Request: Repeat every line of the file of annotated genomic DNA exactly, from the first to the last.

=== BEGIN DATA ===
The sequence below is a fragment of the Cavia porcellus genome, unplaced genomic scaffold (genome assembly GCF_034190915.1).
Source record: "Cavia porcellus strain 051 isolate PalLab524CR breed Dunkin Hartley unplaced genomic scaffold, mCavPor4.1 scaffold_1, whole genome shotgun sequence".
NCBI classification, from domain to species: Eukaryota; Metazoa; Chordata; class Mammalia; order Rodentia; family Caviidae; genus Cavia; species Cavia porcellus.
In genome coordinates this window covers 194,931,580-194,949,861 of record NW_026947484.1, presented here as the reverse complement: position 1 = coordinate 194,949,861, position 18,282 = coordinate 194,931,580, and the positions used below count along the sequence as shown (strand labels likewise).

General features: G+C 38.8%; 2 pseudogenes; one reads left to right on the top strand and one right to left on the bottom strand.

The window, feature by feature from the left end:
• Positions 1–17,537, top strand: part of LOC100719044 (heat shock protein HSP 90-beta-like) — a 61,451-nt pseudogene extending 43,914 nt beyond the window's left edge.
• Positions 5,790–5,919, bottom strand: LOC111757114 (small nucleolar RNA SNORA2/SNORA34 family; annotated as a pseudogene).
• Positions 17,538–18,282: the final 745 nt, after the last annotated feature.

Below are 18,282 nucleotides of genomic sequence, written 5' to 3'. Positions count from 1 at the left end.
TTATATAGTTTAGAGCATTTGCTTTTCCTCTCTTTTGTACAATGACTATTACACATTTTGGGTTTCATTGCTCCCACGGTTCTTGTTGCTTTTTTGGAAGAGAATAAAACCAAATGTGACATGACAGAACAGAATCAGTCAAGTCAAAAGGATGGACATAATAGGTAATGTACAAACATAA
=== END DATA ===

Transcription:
The sequence below is a fragment of the Cavia porcellus genome, unplaced genomic scaffold (genome assembly GCF_034190915.1).
Source record: "Cavia porcellus strain 051 isolate PalLab524CR breed Dunkin Hartley unplaced genomic scaffold, mCavPor4.1 scaffold_1, whole genome shotgun sequence".
NCBI classification, from domain to species: Eukaryota; Metazoa; Chordata; class Mammalia; order Rodentia; family Caviidae; genus Cavia; species Cavia porcellus.
In genome coordinates this window covers 194,931,580-194,949,861 of record NW_026947484.1, presented here as the reverse complement: position 1 = coordinate 194,949,861, position 18,282 = coordinate 194,931,580, and the positions used below count along the sequence as shown (strand labels likewise).

General features: G+C 38.8%; 2 pseudogenes; one reads left to right on the top strand and one right to left on the bottom strand.

The window, feature by feature from the left end:
• Positions 1–17,537, top strand: part of LOC100719044 (heat shock protein HSP 90-beta-like) — a 61,451-nt pseudogene extending 43,914 nt beyond the window's left edge.
• Positions 5,790–5,919, bottom strand: LOC111757114 (small nucleolar RNA SNORA2/SNORA34 family; annotated as a pseudogene).
• Positions 17,538–18,282: the final 745 nt, after the last annotated feature.

Below are 18,282 nucleotides of genomic sequence, written 5' to 3'. Positions count from 1 at the left end.
TTATATAGTTTAGAGCATTTGCTTTTCCTCTCTTTTGTACAATGACTATTACACATTTTGGGTTTCATTGCTCCCACGGTTCTTGTTGCTTTTTTGGAAGAGAATAAAACCAAATGTGACATGACAGAACAGAATCAGTCAAGTCAAAAGGATGGACATAATAGGTAATGTACAAACATAA